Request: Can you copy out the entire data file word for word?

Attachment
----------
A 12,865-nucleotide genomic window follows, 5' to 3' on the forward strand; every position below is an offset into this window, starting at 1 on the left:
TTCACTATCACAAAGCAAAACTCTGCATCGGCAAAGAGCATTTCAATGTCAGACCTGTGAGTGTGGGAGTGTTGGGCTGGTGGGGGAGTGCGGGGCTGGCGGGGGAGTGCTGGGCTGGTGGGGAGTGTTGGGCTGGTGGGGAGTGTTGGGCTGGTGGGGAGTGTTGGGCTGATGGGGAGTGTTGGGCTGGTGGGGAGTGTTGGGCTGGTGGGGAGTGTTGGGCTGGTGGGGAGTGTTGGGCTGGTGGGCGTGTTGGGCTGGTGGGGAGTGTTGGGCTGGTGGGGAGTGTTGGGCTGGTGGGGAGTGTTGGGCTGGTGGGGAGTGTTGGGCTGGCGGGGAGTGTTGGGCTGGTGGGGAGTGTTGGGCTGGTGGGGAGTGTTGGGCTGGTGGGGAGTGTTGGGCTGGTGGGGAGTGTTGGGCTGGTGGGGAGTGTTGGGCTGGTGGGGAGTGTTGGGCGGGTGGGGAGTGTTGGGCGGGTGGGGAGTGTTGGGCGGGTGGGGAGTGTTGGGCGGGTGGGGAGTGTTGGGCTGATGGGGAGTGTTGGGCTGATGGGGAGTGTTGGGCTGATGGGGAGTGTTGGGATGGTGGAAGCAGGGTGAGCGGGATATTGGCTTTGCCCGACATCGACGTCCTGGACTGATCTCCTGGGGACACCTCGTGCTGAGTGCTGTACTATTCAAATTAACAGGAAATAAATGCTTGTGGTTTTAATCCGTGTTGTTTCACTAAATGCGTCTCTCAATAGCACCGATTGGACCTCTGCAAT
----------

A 12,865-nucleotide genomic window follows, 5' to 3' on the forward strand; every position below is an offset into this window, starting at 1 on the left:
TTCACTATCACAAAGCAAAACTCTGCATCGGCAAAGAGCATTTCAATGTCAGACCTGTGAGTGTGGGAGTGTTGGGCTGGTGGGGGAGTGCGGGGCTGGCGGGGGAGTGCTGGGCTGGTGGGGAGTGTTGGGCTGGTGGGGAGTGTTGGGCTGGTGGGGAGTGTTGGGCTGATGGGGAGTGTTGGGCTGGTGGGGAGTGTTGGGCTGGTGGGGAGTGTTGGGCTGGTGGGGAGTGTTGGGCTGGTGGGCGTGTTGGGCTGGTGGGGAGTGTTGGGCTGGTGGGGAGTGTTGGGCTGGTGGGGAGTGTTGGGCTGGTGGGGAGTGTTGGGCTGGCGGGGAGTGTTGGGCTGGTGGGGAGTGTTGGGCTGGTGGGGAGTGTTGGGCTGGTGGGGAGTGTTGGGCTGGTGGGGAGTGTTGGGCTGGTGGGGAGTGTTGGGCTGGTGGGGAGTGTTGGGCGGGTGGGGAGTGTTGGGCGGGTGGGGAGTGTTGGGCGGGTGGGGAGTGTTGGGCGGGTGGGGAGTGTTGGGCTGATGGGGAGTGTTGGGCTGATGGGGAGTGTTGGGCTGATGGGGAGTGTTGGGATGGTGGAAGCAGGGTGAGCGGGATATTGGCTTTGCCCGACATCGACGTCCTGGACTGATCTCCTGGGGACACCTCGTGCTGAGTGCTGTACTATTCAAATTAACAGGAAATAAATGCTTGTGGTTTTAATCCGTGTTGTTTCACTAAATGCGTCTCTCAATAGCACCGATTGGACCTCTGCAAT